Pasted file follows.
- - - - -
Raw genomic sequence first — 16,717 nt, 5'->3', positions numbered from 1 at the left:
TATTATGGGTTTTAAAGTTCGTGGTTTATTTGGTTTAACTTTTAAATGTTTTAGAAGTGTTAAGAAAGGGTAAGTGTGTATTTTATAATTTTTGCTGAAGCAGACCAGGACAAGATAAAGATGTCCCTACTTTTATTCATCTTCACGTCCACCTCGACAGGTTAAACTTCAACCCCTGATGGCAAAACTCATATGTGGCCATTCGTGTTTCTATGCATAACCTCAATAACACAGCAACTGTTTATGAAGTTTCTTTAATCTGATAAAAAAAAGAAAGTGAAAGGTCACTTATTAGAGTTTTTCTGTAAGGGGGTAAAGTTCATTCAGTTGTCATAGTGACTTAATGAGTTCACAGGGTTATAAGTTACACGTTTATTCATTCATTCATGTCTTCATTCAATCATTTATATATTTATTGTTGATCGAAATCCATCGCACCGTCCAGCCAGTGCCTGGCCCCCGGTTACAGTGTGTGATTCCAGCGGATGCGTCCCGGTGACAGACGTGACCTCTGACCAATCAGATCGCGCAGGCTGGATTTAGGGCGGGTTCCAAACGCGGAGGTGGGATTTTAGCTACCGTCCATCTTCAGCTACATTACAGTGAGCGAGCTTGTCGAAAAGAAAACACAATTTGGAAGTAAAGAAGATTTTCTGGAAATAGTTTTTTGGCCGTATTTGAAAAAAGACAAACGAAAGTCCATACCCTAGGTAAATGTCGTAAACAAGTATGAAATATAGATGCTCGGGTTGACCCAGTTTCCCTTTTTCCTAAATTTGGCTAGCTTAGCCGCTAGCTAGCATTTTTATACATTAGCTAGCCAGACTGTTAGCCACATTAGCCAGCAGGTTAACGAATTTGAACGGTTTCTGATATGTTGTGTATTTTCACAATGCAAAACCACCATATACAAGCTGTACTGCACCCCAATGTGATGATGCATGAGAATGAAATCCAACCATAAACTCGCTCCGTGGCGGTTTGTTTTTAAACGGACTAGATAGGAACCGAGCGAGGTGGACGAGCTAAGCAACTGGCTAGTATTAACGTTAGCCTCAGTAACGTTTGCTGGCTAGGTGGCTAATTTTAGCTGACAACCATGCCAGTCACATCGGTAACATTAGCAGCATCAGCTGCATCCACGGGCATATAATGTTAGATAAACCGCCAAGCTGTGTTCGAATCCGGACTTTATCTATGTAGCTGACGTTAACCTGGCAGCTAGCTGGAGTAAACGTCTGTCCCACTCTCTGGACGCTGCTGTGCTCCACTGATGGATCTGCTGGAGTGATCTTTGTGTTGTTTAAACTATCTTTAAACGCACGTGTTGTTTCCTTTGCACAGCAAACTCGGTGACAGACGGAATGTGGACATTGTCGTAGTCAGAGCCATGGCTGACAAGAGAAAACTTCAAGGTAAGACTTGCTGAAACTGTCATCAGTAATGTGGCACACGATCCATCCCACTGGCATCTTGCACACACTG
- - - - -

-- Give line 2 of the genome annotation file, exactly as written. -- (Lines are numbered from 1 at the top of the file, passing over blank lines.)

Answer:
TATTATGGGTTTTAAAGTTCGTGGTTTATTTGGTTTAACTTTTAAATGTTTTAGAAGTGTTAAGAAAGGGTAAGTGTGTATTTTATAATTTTTGCTGAAGCAGACCAGGACAAGATAAAGATGTCCCTACTTTTATTCATCTTCACGTCCACCTCGACAGGTTAAACTTCAACCCCTGATGGCAAAACTCATATGTGGCCATTCGTGTTTCTATGCATAACCTCAATAACACAGCAACTGTTTATGAAGTTTCTTTAATCTGATAAAAAAAAGAAAGTGAAAGGTCACTTATTAGAGTTTTTCTGTAAGGGGGTAAAGTTCATTCAGTTGTCATAGTGACTTAATGAGTTCACAGGGTTATAAGTTACACGTTTATTCATTCATTCATGTCTTCATTCAATCATTTATATATTTATTGTTGATCGAAATCCATCGCACCGTCCAGCCAGTGCCTGGCCCCCGGTTACAGTGTGTGATTCCAGCGGATGCGTCCCGGTGACAGACGTGACCTCTGACCAATCAGATCGCGCAGGCTGGATTTAGGGCGGGTTCCAAACGCGGAGGTGGGATTTTAGCTACCGTCCATCTTCAGCTACATTACAGTGAGCGAGCTTGTCGAAAAGAAAACACAATTTGGAAGTAAAGAAGATTTTCTGGAAATAGTTTTTTGGCCGTATTTGAAAAAAGACAAACGAAAGTCCATACCCTAGGTAAATGTCGTAAACAAGTATGAAATATAGATGCTCGGGTTGACCCAGTTTCCCTTTTTCCTAAATTTGGCTAGCTTAGCCGCTAGCTAGCATTTTTATACATTAGCTAGCCAGACTGTTAGCCACATTAGCCAGCAGGTTAACGAATTTGAACGGTTTCTGATATGTTGTGTATTTTCACAATGCAAAACCACCATATACAAGCTGTACTGCACCCCAATGTGATGATGCATGAGAATGAAATCCAACCATAAACTCGCTCCGTGGCGGTTTGTTTTTAAACGGACTAGATAGGAACCGAGCGAGGTGGACGAGCTAAGCAACTGGCTAGTATTAACGTTAGCCTCAGTAACGTTTGCTGGCTAGGTGGCTAATTTTAGCTGACAACCATGCCAGTCACATCGGTAACATTAGCAGCATCAGCTGCATCCACGGGCATATAATGTTAGATAAACCGCCAAGCTGTGTTCGAATCCGGACTTTATCTATGTAGCTGACGTTAACCTGGCAGCTAGCTGGAGTAAACGTCTGTCCCACTCTCTGGACGCTGCTGTGCTCCACTGATGGATCTGCTGGAGTGATCTTTGTGTTGTTTAAACTATCTTTAAACGCACGTGTTGTTTCCTTTGCACAGCAAACTCGGTGACAGACGGAATGTGGACATTGTCGTAGTCAGAGCCATGGCTGACAAGAGAAAACTTCAAGGTAAGACTTGCTGAAACTGTCATCAGTAATGTGGCACACGATCCATCCCACTGGCATCTTGCACACACTG